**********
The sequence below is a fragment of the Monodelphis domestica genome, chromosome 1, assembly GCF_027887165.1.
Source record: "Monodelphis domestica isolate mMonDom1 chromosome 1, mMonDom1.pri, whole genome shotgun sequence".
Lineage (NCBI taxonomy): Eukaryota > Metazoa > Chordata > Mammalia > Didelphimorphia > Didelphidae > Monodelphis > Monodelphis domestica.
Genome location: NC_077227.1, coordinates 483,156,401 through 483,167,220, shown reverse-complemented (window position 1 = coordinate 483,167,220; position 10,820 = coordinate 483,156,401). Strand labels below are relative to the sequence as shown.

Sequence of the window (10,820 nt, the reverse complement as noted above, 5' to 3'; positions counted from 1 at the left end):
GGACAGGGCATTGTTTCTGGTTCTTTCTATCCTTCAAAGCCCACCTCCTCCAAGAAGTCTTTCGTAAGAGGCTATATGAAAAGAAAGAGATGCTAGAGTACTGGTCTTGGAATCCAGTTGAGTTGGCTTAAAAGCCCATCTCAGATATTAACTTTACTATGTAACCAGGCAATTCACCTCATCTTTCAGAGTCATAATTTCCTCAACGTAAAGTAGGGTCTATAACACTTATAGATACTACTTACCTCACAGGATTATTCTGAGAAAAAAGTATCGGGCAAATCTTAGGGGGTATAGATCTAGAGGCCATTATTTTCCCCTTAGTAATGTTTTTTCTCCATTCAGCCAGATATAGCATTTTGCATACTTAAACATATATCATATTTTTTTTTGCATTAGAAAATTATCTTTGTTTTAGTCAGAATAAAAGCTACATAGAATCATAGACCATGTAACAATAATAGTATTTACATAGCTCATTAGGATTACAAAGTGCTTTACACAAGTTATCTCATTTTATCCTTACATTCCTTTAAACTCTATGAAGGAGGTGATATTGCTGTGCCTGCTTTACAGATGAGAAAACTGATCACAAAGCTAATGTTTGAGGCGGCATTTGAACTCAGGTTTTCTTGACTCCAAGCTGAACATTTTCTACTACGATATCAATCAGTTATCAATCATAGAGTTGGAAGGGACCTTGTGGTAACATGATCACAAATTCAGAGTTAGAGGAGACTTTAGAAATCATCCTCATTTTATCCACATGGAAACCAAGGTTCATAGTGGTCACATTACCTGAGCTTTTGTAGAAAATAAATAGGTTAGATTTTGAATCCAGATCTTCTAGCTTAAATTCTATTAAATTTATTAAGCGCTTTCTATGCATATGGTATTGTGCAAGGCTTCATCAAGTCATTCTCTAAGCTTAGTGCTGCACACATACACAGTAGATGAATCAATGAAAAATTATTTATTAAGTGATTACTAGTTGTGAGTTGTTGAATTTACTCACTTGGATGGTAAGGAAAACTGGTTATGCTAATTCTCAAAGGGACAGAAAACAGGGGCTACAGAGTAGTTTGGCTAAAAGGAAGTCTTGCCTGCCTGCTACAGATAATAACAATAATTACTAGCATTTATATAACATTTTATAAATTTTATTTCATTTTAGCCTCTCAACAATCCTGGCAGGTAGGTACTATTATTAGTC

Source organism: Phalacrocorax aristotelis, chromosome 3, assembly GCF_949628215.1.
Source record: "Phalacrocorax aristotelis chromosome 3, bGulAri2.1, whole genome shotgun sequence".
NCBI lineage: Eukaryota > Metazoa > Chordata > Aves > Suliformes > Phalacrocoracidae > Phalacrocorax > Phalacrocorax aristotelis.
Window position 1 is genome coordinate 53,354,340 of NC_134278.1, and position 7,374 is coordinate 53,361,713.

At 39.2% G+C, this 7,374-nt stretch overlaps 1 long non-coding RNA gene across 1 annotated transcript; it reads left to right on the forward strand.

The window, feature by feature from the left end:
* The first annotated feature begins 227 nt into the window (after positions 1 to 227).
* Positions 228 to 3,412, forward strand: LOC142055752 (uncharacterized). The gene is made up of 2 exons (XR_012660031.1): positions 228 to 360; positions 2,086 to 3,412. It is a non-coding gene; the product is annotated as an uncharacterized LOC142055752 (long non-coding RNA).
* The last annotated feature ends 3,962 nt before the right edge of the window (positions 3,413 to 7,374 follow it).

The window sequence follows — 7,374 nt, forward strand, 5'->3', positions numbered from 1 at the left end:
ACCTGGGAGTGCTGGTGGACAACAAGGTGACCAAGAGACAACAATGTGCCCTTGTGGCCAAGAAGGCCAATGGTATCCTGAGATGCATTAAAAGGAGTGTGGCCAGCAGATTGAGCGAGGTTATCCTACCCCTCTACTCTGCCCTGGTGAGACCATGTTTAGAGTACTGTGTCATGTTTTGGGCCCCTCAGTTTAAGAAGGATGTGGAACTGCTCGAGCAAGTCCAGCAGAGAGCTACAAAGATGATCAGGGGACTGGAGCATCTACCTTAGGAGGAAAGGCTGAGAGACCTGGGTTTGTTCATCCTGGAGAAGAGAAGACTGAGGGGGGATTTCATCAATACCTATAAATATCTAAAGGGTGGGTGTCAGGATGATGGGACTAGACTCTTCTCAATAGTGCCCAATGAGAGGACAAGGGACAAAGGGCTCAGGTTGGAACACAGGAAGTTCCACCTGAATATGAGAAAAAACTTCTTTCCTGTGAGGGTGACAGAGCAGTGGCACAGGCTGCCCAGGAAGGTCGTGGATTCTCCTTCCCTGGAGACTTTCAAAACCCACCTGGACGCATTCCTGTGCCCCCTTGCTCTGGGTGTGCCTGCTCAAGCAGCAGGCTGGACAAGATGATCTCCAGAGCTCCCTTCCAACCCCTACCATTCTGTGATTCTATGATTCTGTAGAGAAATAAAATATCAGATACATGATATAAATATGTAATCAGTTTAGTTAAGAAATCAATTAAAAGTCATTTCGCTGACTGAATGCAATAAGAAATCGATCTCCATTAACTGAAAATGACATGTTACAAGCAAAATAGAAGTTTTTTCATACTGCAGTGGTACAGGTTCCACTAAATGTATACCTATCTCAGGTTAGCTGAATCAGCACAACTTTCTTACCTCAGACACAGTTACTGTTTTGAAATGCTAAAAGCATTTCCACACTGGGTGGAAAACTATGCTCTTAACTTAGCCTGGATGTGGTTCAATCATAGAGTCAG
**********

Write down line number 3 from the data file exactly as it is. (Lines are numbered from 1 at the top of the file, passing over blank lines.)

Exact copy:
Lineage (NCBI taxonomy): Eukaryota > Metazoa > Chordata > Mammalia > Didelphimorphia > Didelphidae > Monodelphis > Monodelphis domestica.